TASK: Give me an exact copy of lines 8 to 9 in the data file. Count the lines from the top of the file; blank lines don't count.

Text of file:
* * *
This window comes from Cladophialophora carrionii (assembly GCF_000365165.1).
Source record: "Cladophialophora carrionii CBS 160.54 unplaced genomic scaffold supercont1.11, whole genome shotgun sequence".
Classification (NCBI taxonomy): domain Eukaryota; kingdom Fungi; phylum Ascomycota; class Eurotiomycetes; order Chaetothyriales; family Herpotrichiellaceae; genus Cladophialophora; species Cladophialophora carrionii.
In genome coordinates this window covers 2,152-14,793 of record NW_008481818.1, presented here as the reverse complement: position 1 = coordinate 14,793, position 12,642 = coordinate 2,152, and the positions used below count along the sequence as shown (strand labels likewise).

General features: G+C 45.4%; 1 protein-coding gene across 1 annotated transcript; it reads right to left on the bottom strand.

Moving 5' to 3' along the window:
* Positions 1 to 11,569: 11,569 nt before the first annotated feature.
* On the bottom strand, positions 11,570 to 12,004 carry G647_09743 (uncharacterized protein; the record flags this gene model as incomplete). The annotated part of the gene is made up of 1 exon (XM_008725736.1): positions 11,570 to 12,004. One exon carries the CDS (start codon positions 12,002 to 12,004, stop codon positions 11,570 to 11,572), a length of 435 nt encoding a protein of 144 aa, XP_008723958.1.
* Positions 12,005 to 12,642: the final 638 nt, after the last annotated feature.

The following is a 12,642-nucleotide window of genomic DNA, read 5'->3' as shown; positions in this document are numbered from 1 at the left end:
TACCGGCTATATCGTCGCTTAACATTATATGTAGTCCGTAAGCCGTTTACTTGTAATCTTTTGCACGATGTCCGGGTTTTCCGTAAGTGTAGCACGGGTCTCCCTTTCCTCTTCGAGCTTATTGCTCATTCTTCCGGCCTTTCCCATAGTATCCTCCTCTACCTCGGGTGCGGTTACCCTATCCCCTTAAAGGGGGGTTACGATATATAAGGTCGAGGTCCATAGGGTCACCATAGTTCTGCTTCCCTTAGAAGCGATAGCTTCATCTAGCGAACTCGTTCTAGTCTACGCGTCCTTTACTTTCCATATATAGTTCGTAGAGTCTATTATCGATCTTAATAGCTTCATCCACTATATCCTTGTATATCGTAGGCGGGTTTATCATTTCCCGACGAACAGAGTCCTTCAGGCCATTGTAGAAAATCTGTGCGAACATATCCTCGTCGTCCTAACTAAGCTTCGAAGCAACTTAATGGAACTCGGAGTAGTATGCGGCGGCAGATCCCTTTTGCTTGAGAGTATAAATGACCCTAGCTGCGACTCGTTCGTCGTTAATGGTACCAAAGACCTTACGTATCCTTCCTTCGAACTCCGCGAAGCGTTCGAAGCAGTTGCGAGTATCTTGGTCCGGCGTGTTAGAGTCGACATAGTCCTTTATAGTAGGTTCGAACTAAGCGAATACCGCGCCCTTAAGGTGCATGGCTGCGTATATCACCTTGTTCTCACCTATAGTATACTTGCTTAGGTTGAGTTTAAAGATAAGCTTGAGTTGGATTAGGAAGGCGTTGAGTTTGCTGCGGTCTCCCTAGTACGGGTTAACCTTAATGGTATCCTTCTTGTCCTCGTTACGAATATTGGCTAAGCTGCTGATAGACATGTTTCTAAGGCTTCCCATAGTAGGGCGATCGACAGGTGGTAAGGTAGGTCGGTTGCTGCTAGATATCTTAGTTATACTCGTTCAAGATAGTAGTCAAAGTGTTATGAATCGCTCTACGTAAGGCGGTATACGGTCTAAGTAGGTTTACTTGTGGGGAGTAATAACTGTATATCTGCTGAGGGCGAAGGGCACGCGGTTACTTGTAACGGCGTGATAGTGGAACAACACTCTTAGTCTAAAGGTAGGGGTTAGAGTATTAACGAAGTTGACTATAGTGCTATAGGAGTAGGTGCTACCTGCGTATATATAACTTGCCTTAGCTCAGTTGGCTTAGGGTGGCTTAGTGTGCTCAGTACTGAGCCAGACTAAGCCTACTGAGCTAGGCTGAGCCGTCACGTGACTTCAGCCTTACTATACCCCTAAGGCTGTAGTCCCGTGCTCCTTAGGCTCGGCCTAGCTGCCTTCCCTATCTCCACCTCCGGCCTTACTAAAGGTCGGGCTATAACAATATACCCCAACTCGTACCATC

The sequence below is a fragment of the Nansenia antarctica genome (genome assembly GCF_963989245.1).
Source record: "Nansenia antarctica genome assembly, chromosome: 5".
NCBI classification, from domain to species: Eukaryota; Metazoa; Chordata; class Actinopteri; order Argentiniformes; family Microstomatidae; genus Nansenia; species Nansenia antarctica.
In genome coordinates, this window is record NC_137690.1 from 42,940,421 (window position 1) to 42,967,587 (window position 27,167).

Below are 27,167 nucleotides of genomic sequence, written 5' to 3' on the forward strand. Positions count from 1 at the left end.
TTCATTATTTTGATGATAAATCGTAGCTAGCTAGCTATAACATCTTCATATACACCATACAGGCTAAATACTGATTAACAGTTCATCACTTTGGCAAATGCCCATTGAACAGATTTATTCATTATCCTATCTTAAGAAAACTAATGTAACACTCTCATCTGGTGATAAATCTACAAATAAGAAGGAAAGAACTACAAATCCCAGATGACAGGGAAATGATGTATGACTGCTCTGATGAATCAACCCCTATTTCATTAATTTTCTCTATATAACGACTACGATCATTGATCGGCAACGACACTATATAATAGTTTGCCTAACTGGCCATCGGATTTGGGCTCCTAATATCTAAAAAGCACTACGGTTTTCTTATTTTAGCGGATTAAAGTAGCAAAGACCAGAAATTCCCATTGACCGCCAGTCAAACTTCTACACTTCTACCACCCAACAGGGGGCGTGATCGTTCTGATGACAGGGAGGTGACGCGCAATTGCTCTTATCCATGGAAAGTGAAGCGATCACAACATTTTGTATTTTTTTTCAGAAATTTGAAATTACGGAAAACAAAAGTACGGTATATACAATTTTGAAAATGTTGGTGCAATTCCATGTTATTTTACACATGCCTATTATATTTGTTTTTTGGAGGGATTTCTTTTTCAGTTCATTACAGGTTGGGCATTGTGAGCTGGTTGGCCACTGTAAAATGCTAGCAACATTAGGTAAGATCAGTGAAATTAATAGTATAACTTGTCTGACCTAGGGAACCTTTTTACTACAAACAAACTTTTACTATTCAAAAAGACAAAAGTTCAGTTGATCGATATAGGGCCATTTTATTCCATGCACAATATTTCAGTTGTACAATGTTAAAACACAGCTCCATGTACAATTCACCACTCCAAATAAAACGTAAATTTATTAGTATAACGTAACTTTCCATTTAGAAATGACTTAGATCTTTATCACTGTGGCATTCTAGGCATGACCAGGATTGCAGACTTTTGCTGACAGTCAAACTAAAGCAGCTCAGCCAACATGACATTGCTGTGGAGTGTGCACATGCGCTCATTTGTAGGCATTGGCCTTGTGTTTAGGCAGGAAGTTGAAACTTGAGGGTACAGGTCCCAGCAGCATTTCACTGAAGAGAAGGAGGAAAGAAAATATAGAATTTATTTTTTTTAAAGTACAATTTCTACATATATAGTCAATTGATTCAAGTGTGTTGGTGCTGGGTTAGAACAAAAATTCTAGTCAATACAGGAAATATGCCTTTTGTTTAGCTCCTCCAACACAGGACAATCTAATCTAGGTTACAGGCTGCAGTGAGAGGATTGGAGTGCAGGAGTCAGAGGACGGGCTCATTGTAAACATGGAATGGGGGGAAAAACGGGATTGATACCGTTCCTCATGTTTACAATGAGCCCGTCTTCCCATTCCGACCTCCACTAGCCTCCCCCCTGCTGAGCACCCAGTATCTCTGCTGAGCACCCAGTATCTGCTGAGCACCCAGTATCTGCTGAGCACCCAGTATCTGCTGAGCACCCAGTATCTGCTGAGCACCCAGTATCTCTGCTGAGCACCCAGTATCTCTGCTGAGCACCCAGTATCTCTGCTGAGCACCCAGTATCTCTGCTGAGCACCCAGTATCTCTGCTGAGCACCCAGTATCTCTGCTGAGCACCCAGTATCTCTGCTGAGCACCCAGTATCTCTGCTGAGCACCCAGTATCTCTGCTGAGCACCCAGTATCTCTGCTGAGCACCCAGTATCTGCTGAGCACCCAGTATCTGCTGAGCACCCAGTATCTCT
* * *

* On the bottom strand, positions 11,570 to 12,004 carry G647_09743 (uncharacterized protein; the record flags this gene model as incomplete). The annotated part of the gene is made up of 1 exon (XM_008725736.1): positions 11,570 to 12,004. One exon carries the CDS (start codon positions 12,002 to 12,004, stop codon positions 11,570 to 11,572), a length of 435 nt encoding a protein of 144 aa, XP_008723958.1.
* Positions 12,005 to 12,642: the final 638 nt, after the last annotated feature.